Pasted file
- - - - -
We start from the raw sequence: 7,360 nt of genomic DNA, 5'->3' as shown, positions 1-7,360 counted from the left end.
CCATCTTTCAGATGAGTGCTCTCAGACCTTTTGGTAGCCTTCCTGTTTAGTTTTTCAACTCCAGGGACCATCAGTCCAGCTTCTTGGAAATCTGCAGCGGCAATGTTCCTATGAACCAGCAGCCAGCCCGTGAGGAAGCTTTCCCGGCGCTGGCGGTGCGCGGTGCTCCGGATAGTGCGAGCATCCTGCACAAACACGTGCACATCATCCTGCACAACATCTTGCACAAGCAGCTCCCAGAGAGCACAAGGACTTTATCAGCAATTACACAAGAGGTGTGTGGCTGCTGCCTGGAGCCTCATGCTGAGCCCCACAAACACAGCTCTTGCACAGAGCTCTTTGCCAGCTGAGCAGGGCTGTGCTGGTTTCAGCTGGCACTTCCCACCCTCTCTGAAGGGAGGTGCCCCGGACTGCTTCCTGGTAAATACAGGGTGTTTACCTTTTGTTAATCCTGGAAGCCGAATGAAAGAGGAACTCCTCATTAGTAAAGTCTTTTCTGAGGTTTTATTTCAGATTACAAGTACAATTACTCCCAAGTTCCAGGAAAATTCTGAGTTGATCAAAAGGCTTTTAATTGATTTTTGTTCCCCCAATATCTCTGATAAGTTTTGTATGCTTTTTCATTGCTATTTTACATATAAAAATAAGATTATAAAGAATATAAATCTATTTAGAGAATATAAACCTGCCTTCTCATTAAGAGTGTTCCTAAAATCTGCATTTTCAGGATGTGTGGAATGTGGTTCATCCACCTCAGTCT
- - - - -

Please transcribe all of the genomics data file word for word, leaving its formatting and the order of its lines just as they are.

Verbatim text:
We start from the raw sequence: 7,360 nt of genomic DNA, 5'->3' as shown, positions 1-7,360 counted from the left end.
CCATCTTTCAGATGAGTGCTCTCAGACCTTTTGGTAGCCTTCCTGTTTAGTTTTTCAACTCCAGGGACCATCAGTCCAGCTTCTTGGAAATCTGCAGCGGCAATGTTCCTATGAACCAGCAGCCAGCCCGTGAGGAAGCTTTCCCGGCGCTGGCGGTGCGCGGTGCTCCGGATAGTGCGAGCATCCTGCACAAACACGTGCACATCATCCTGCACAACATCTTGCACAAGCAGCTCCCAGAGAGCACAAGGACTTTATCAGCAATTACACAAGAGGTGTGTGGCTGCTGCCTGGAGCCTCATGCTGAGCCCCACAAACACAGCTCTTGCACAGAGCTCTTTGCCAGCTGAGCAGGGCTGTGCTGGTTTCAGCTGGCACTTCCCACCCTCTCTGAAGGGAGGTGCCCCGGACTGCTTCCTGGTAAATACAGGGTGTTTACCTTTTGTTAATCCTGGAAGCCGAATGAAAGAGGAACTCCTCATTAGTAAAGTCTTTTCTGAGGTTTTATTTCAGATTACAAGTACAATTACTCCCAAGTTCCAGGAAAATTCTGAGTTGATCAAAAGGCTTTTAATTGATTTTTGTTCCCCCAATATCTCTGATAAGTTTTGTATGCTTTTTCATTGCTATTTTACATATAAAAATAAGATTATAAAGAATATAAATCTATTTAGAGAATATAAACCTGCCTTCTCATTAAGAGTGTTCCTAAAATCTGCATTTTCAGGATGTGTGGAATGTGGTTCATCCACCTCAGTCT